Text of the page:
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2009-03-06 📌 The interface to PebblePad is shit

Tags 🏷 All 🏷 Tech

See link above for a short video intro. So... why is PebblePad shit?

Early giveaways are that their site uses Javascript for some internal links, relies on pop-ups and the interface once you get past a login is coded entirely in Flash. The main menu (which is fixed-width and by default doesn't fit into 1024x768 resolution, always a good assumption in the educational environments the software is intended for) turns up consisting of an "overview pad" sat next to four rocks in an ocean.

Each rock ("create new", "view", "tools", "upload file") conceals menus, two of which helpfully can't show all of their options in the limited space forced by the design, and none of which offer any contextual help (which might otherwise be a saving grace of the interface being created entirely in Flash — not that it's difficult to do rollover prompts without Flash, but even a complete muppet could provide it with.) Don't know what an "ability", "experience", "proforma", etc. is in the context PebbleWeb have chosen to employ it? You're stuck delving through helptext — though at least its interface is much better than the main one. As an added bonus, the interface has sounds that you need to dig into preference dialogues to turn off.

Whilst in there, you'll find that you can thankfully do the same with the rocks, and adjust the size of the applet inside the browser. Though this doesn't do anything to show the full content of menus where there's now space to do so... and the "basic buttons" interface, whilst looking a bit more sane, doesn't bother offering icons for context... spurn the developers' efforts to treat you like a five-year-old, and apparently you don't deserve those.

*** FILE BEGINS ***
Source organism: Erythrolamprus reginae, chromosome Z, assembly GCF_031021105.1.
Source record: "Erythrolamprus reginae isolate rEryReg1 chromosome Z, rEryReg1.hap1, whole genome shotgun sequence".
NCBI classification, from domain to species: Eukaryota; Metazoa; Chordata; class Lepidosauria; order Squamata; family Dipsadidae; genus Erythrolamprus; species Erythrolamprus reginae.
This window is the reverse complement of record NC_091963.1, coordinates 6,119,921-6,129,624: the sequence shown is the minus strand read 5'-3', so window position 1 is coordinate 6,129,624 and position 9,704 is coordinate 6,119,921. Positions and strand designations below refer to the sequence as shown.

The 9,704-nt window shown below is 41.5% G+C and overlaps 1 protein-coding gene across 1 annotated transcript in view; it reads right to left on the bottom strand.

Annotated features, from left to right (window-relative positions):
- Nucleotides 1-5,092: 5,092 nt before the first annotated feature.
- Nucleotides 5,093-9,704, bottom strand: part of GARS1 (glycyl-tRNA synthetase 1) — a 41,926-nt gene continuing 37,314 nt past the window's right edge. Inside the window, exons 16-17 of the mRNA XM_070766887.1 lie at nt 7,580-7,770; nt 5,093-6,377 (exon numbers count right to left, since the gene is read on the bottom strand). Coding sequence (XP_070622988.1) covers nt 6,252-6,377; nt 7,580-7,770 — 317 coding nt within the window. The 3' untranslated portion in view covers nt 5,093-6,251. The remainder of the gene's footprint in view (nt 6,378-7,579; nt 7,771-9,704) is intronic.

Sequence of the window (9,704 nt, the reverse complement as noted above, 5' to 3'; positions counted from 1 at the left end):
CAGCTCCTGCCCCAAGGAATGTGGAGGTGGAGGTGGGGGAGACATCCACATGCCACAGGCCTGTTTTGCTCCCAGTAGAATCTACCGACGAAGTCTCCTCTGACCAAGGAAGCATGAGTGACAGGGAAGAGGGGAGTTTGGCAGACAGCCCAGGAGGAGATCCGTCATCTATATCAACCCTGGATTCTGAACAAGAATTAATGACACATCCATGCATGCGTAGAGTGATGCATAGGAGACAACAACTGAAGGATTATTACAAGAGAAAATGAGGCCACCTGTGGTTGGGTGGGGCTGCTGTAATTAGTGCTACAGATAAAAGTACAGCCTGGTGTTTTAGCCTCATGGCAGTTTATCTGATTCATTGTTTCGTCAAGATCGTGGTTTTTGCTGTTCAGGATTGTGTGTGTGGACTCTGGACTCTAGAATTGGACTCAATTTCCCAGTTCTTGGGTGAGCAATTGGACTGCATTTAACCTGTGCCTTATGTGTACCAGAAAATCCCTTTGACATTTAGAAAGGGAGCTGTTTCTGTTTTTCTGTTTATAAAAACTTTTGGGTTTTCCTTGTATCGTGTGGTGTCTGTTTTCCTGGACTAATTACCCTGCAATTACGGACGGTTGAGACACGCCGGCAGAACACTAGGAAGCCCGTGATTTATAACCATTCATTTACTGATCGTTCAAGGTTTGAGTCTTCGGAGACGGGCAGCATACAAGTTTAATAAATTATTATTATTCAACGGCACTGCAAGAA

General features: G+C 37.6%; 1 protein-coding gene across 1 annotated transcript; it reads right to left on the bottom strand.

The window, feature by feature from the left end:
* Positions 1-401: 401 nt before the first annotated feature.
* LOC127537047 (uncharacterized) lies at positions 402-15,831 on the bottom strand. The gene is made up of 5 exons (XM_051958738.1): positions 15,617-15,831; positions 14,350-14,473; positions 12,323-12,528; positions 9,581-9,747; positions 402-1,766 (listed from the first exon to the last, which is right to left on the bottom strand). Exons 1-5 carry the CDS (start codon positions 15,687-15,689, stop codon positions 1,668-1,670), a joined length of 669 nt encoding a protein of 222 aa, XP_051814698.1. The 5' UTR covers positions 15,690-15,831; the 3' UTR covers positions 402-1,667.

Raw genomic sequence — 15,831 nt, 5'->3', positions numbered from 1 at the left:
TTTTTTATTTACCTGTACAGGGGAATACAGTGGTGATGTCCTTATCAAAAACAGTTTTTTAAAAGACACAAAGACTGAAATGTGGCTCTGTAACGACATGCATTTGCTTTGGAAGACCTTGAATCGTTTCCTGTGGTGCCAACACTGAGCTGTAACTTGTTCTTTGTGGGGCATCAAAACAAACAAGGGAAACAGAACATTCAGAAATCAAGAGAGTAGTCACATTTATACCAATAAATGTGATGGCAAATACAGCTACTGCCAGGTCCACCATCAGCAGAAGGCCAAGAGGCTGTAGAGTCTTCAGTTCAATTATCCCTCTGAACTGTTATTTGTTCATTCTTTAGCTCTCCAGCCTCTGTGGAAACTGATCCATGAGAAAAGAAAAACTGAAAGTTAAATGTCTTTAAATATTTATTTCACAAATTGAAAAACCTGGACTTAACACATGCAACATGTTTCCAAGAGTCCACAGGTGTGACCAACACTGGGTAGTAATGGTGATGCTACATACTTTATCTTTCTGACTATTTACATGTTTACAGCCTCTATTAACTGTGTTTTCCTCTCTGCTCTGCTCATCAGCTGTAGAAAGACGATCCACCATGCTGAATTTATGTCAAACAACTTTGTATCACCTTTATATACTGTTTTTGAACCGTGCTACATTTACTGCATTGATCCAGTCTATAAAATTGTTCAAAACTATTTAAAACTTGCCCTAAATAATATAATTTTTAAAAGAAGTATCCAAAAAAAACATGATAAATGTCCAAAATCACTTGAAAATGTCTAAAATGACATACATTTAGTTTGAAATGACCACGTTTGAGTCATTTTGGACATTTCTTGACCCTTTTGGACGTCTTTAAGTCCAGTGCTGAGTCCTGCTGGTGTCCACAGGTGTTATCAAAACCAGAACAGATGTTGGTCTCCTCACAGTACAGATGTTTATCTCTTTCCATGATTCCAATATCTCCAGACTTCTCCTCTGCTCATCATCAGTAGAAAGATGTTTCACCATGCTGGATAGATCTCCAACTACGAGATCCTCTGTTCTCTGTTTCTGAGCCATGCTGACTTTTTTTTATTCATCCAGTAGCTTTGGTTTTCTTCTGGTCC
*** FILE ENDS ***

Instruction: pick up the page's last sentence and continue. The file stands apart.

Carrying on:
Once you've added some content, you can have fun trying to keep track of it in a fixed-sized viewport that only shows nine items at a time (or less than that if you don't have the applet set to 'large' view.)

Thankfully that's the extent of my usage, being tech support for a lot of people I know. Maybe the networking features hidden behind the kiddy interface aren't bad, but the whole thing reminds of software packages that comes bundled free with entry-level hardware... the ones that, rather than having a simple but standard interface that will enable granny to pick up basic skills she can reuse, force her to learn different interfaces for printer, camera, scanner, etc. In already time-pressured environments, teachers and students deserve better than to be forced into using patronising design-school-reject crap, especially those that already have basic IT skills.

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